• farmers (individuals or cooperatives)
  • warehouse operators
  • financial institutions
  • exporters, traders

Tanzania

The warehouse receipt system was introduced in Tanzania in 2005 with the pilot crops of coffee and cotton. It enables farmers to receive loans and assure the quality of their produce. The system allows coffee producers (individuals or cooperatives) to store their coffee in a silo. Upon the receipt of the coffee the producers are issued with 2 certificates: certificate of title for them to keep and certificate of pledge to provide to third parties. These are normally cooperative or commercial banks participating in the system. The certificates of deposit allow farmers to induce confidence in the financial institutions. They also enable the banks to reach a new set of customers for financial services.

The warehouses also ensure the transparency of the commodity marketing system. Commodities are classified according to quality and offered for sale at regional and sub-regional markets. For example, coffee is graded and offered for sale at auctions administered by a public organisation.

Producers in other sectors, such as the Chawampu rice growers cooperative, have followed suit. Representatives of the cooperative introduce a model whereby they are able to offer 70% of market value of deposited quantities of rice. Subsequently, after selling the crop and substracting the administrative costs the cooperative, they provide a second payment to the members of the cooperative. Farmers use any additional income in order to buy seeds, fertilizer and to develop off-season activities.

The warehouse receipt systems functions well due to the high price differentials between the post-harvest season and the hungry season. The main challenges to the warehouse receipt system remain:

  • providing adequate infrastructure
  • ensuring warehouse security
  • reinforcing producers’ organisations
  • increasing the number of quality control specialists
  • reducing operating costs

South Africa

South Africa presents an advanced example based on the warehouse weceipt system because it has a functioning futures market in agricultural commodities. The SAFEX was established in the 1990s during an intense period of market liberalisation.

The advantages of South Africa include its good financial infrastructure for the settlement of deals and the quality of  its physical infrastructure enabling the trading, warehousing and transportation of the commodities. Critical is the legal enforcability of contractual rights and of legal receipt rights. Thereby, people are able to take the necessary steps and to manage their post-harvest risk well in advance.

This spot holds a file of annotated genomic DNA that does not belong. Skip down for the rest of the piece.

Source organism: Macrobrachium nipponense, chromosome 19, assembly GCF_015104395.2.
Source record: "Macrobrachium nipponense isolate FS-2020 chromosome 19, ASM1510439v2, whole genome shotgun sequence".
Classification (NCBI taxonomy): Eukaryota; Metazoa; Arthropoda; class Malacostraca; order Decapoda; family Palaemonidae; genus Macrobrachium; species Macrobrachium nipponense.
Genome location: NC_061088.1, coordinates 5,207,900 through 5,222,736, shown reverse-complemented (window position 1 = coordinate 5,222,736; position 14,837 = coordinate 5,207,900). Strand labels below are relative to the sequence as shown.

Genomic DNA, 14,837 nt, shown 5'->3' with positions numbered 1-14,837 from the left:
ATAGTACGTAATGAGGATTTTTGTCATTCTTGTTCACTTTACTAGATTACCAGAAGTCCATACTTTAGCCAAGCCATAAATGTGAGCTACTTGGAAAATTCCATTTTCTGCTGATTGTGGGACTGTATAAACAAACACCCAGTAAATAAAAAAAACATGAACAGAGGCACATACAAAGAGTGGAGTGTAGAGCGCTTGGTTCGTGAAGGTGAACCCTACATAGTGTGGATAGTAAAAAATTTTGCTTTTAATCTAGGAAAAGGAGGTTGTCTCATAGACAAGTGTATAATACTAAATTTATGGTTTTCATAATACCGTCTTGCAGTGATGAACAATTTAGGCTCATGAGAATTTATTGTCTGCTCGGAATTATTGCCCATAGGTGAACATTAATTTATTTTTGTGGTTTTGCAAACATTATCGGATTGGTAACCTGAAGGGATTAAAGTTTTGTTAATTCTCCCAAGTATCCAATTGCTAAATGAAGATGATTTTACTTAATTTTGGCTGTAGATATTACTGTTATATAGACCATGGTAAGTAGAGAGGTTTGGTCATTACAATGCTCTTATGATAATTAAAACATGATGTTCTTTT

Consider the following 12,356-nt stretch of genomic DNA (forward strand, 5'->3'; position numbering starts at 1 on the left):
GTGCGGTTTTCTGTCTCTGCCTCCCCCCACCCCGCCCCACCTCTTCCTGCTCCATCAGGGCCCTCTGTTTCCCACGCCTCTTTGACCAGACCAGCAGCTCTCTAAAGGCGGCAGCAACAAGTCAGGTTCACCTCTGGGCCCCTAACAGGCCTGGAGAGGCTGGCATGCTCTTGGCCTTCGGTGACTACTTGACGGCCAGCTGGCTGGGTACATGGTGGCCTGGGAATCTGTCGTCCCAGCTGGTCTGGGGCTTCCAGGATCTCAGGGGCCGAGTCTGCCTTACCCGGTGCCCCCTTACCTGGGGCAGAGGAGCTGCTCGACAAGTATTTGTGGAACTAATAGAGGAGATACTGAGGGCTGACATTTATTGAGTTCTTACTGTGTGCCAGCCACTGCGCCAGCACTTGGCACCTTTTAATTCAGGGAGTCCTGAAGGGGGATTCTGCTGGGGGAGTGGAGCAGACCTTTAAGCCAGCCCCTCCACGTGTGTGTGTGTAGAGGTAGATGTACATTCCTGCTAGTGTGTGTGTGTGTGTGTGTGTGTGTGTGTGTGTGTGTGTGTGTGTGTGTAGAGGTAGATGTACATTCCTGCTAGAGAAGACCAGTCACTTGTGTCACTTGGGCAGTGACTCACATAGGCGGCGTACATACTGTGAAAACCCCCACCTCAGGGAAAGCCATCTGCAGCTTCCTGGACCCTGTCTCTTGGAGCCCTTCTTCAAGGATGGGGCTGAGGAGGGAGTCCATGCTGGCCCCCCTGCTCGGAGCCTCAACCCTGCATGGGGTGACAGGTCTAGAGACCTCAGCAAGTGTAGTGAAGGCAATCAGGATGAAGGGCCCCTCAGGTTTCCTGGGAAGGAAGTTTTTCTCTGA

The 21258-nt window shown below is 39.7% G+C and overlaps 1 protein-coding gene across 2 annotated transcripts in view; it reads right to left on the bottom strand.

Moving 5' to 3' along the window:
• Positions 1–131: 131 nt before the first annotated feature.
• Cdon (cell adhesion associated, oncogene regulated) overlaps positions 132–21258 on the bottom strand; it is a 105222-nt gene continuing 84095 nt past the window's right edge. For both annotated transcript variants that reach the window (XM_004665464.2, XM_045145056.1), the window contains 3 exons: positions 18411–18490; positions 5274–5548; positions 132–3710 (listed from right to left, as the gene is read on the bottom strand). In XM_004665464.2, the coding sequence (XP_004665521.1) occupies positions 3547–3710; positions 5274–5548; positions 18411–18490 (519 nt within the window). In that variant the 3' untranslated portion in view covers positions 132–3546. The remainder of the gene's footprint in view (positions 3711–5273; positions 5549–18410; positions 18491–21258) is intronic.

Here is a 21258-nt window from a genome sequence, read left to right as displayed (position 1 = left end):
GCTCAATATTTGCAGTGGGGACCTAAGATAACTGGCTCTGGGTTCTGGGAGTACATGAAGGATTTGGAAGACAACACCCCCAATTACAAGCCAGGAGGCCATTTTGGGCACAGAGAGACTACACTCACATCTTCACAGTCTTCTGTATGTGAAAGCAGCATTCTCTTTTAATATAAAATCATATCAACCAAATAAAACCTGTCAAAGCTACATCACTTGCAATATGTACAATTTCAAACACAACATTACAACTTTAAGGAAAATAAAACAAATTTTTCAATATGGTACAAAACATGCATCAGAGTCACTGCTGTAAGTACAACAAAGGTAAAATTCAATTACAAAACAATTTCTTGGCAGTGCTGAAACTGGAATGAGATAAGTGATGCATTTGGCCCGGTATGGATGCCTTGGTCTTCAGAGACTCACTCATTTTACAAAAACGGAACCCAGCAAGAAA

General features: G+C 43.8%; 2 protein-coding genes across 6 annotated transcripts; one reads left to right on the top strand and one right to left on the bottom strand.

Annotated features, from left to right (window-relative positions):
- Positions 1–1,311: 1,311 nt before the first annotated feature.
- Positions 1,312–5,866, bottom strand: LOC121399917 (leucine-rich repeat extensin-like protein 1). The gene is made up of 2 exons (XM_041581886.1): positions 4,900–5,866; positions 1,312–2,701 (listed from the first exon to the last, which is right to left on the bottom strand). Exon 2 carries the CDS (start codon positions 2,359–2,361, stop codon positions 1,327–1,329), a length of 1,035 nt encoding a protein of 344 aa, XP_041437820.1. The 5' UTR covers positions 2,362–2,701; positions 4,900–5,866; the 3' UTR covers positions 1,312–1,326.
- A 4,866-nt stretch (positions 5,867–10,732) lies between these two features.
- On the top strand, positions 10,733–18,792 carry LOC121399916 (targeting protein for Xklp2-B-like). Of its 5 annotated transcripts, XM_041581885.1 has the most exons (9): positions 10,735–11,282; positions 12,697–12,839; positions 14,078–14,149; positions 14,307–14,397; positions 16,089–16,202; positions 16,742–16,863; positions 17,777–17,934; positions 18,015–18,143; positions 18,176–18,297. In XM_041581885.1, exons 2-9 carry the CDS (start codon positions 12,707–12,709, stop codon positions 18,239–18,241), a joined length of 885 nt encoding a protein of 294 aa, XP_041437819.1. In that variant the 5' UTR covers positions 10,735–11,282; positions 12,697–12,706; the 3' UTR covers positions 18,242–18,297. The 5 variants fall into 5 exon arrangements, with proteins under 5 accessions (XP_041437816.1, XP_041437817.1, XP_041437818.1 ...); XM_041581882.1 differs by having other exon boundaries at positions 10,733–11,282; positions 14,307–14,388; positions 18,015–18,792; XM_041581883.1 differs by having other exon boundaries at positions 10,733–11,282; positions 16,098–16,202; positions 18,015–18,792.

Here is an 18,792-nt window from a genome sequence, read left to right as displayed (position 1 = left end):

SAGIS acts as an information intermediary for the South African commodity markets. It collects and distributes local consumption and up-to-date market information. The agricultural marketing giant SENWES provides mobile phone access to hourly prices of grain via SMS. Even though it is not typical of Africa in favouring large scale farmers, the South African warehouse receipt experience provides a useful benchmark for implementations elsewhere.

Tajik Agro-Processing Company Wins Online2Export Website Competition

Few Tajik enterprises have a website, especially in the agro-processing sector: lack of resources is the most commonly named explanation, followed by low awareness of the benefits of a professional web presence. As ITC is promoting the development of e-business in the Tajik agro-business sector, it was decided to support the development of three websites for companies, to serve as role models and showcase best practice.

This activity was undertaken in partnership with the Chamber of Commerce and Industry of the Republic of Tajikistan (TPP). Three web-design agencies were contracted to implement this activity: ANKO Web Design, Caftar and Promotion. Tajikistan has a small base of companies in this area, but it has been growing in the last 12 months.

The three websites were developed at the beginning of 2009. The creative process required a close partnership between the beneficiary SMEs and the agencies, which needed feedback on design and architecture, as well as text and pictures on the content side. The sites were developed in Russian only, as the CIS is the main destination market for Tajik agro-processed goods. Search engine optimization was to be undertaken accordingly on rambler.ru, yandex.ru and google.ru, the leading engines in this region. To allow for easy updates, the sites were built on the basis of a CMS, a web content management system. As a result, updates do not require the involvement of IT experts.

Once finalized, the websites were submitted to ITC’s Online2Export group of international experts. They assessed the sites and voted for the best one through an online survey tool. Elita was designated as the best website, based on its usability, content and search engine optimization. Pulod Amirbekov, General Manager of Promotion, welcomed the designation and hoped that the competition result would get other Tajik companies to opt for a website – using local expertise.

via ITC Enterprise Competitiveness Newsletter.